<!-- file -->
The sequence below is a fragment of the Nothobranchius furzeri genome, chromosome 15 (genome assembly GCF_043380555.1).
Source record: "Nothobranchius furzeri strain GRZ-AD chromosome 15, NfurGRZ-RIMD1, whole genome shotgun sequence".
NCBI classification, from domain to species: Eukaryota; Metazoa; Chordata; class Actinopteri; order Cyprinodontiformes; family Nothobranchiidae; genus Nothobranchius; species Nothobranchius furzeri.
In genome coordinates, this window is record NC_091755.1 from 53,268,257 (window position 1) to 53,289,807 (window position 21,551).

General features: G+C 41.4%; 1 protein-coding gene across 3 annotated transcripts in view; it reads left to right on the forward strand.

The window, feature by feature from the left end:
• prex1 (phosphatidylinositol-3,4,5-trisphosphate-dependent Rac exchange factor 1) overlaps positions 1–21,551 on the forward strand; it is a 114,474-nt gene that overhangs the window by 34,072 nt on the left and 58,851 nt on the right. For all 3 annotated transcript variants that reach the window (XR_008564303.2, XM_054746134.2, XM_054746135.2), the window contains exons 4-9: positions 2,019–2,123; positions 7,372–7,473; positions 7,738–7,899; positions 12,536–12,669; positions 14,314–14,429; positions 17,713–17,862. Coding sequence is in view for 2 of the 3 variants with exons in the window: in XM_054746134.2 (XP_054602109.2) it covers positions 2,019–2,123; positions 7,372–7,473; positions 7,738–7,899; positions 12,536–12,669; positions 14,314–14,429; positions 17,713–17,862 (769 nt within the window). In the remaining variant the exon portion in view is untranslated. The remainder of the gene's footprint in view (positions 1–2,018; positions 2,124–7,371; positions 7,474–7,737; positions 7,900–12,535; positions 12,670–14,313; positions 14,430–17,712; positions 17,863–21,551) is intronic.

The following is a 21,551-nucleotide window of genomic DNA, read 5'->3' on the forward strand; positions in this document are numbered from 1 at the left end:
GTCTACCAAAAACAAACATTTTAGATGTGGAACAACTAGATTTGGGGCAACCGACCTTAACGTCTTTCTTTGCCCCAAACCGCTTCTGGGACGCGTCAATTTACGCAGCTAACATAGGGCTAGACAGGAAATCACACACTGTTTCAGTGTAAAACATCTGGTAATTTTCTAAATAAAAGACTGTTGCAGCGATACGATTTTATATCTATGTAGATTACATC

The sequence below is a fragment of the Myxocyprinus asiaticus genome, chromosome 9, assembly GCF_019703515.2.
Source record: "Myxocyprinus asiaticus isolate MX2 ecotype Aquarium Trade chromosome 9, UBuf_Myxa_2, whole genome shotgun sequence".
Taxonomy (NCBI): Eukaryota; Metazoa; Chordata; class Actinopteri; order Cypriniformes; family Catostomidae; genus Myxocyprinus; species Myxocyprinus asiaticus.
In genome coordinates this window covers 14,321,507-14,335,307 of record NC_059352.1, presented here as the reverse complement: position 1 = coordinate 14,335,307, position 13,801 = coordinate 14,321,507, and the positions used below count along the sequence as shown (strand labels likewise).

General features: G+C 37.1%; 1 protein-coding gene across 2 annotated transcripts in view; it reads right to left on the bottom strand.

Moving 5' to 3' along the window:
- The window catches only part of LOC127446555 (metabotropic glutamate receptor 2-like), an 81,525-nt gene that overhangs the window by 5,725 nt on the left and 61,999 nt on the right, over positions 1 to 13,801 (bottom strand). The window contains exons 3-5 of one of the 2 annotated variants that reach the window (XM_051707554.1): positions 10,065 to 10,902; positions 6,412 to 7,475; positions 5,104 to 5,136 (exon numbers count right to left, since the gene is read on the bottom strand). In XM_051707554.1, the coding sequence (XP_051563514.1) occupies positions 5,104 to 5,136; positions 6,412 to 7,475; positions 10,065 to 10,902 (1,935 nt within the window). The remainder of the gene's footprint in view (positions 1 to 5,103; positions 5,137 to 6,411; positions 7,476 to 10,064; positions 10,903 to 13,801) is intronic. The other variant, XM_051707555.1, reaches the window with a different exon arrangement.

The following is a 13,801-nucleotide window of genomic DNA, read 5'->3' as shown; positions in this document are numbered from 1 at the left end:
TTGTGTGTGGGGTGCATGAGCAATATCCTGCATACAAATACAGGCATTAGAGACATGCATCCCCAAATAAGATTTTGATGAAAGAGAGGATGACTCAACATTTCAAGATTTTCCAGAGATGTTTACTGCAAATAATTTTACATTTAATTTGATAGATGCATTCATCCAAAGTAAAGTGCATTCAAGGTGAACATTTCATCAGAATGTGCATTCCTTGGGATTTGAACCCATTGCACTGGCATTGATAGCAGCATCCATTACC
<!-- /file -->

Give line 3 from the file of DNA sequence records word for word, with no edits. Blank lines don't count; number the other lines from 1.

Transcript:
NCBI classification, from domain to species: Eukaryota; Metazoa; Chordata; class Actinopteri; order Cyprinodontiformes; family Nothobranchiidae; genus Nothobranchius; species Nothobranchius furzeri.